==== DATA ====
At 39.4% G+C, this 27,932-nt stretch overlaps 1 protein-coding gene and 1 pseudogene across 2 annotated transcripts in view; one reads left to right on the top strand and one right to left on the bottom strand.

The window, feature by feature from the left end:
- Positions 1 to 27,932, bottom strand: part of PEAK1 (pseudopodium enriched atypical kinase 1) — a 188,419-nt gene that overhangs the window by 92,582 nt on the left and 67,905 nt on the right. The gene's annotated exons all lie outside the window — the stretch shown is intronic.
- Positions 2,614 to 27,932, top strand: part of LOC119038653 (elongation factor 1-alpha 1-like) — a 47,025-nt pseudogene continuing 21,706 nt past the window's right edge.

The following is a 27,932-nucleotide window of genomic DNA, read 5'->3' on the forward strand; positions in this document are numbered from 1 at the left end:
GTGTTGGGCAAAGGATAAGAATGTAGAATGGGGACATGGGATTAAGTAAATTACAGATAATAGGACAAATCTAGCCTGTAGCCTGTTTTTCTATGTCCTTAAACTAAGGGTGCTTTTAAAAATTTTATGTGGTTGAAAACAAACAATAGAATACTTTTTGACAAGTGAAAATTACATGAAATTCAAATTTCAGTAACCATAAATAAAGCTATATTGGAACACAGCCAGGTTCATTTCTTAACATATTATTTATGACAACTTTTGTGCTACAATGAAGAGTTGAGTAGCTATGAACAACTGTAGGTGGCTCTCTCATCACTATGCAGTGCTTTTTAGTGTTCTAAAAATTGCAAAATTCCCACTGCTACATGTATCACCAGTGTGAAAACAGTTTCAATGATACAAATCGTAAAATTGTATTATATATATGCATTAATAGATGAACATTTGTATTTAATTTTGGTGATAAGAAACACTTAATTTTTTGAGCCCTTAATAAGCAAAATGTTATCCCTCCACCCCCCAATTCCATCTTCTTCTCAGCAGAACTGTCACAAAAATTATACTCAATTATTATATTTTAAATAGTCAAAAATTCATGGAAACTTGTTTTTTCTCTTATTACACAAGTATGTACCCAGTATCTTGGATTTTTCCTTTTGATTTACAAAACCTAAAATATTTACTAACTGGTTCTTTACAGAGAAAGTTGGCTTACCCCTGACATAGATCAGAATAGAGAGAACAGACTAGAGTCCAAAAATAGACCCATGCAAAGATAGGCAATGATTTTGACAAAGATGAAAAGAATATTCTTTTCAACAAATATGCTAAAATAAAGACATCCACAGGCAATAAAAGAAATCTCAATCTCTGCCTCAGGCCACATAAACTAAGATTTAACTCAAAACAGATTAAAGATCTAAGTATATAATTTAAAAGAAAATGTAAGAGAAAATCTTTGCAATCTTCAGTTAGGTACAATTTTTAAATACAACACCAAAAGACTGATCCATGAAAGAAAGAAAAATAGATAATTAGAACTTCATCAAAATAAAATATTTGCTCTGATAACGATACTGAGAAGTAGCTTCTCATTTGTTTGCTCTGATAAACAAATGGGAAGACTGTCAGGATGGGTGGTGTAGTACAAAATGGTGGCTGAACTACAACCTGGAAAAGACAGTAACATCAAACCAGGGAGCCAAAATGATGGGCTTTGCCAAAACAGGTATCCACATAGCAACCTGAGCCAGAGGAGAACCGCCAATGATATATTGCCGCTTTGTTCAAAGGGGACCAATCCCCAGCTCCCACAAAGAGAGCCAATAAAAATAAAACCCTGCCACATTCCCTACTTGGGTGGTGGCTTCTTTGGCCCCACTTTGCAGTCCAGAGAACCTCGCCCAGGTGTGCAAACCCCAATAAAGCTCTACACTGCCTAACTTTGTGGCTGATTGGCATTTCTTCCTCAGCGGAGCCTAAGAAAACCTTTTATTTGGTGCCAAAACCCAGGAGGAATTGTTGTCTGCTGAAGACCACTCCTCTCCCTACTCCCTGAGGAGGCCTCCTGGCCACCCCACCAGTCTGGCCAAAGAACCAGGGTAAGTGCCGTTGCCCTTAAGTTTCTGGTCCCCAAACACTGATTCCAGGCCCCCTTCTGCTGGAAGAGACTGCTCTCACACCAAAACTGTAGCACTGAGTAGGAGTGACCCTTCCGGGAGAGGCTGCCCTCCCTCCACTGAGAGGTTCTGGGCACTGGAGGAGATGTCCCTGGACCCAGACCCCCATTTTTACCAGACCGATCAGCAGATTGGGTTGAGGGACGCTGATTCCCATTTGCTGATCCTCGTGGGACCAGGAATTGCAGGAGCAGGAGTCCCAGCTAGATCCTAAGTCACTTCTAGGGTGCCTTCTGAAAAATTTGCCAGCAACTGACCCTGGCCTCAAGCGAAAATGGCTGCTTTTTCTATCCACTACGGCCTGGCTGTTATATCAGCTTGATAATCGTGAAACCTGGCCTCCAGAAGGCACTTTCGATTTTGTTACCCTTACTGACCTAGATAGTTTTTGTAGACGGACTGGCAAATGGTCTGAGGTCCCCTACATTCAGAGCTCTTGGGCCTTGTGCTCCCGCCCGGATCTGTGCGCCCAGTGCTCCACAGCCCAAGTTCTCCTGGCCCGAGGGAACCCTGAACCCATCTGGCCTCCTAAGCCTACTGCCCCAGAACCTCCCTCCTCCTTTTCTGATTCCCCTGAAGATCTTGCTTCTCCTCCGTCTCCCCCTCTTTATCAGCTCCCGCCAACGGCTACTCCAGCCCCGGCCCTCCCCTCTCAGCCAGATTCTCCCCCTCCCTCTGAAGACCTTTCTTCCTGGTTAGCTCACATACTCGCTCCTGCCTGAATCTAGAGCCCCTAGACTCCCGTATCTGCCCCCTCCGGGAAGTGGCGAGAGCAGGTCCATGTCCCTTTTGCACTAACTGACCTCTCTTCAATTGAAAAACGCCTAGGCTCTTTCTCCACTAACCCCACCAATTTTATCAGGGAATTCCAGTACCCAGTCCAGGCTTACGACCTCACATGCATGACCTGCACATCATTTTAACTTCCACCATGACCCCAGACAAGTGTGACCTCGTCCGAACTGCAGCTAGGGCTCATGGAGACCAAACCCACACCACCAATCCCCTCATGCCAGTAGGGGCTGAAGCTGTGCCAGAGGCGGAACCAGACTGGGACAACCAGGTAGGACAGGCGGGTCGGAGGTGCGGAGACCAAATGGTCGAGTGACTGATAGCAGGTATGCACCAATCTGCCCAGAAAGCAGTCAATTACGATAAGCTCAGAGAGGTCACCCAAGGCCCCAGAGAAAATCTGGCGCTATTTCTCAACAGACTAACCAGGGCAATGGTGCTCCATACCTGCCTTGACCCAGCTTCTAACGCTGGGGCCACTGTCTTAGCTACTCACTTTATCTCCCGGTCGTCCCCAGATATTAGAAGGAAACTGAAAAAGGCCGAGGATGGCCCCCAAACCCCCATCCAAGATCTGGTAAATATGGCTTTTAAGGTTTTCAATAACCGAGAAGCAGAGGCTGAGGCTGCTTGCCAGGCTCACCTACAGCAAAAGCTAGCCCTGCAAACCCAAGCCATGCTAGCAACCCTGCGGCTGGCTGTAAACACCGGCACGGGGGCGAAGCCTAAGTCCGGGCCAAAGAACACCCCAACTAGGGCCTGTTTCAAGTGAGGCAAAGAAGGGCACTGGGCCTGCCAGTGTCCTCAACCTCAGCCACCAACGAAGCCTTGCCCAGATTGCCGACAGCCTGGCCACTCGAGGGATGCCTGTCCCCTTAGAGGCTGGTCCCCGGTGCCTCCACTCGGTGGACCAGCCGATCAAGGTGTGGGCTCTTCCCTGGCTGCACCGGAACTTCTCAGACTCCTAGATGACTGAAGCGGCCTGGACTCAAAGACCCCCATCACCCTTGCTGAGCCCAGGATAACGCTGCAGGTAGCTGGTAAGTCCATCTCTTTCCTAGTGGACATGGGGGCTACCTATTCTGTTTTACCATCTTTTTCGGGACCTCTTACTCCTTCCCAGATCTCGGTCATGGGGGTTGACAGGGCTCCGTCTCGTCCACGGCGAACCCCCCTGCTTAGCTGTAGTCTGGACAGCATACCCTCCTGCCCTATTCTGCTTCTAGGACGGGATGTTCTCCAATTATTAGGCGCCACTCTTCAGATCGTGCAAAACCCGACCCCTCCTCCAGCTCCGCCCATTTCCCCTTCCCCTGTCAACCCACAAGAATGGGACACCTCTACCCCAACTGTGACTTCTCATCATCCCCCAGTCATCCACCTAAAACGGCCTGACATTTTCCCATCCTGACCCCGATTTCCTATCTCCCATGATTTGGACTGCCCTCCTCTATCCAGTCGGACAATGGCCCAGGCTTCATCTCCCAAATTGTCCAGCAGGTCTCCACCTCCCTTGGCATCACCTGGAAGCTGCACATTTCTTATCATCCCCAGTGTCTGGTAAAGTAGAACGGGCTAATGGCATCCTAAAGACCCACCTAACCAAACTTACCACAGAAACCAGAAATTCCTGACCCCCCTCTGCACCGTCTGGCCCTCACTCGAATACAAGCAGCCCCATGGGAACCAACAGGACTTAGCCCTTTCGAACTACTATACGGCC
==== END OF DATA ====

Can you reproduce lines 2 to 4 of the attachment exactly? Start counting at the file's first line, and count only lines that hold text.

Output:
The window, feature by feature from the left end:
- Positions 1 to 27,932, bottom strand: part of PEAK1 (pseudopodium enriched atypical kinase 1) — a 188,419-nt gene that overhangs the window by 92,582 nt on the left and 67,905 nt on the right. The gene's annotated exons all lie outside the window — the stretch shown is intronic.
- Positions 2,614 to 27,932, top strand: part of LOC119038653 (elongation factor 1-alpha 1-like) — a 47,025-nt pseudogene continuing 21,706 nt past the window's right edge.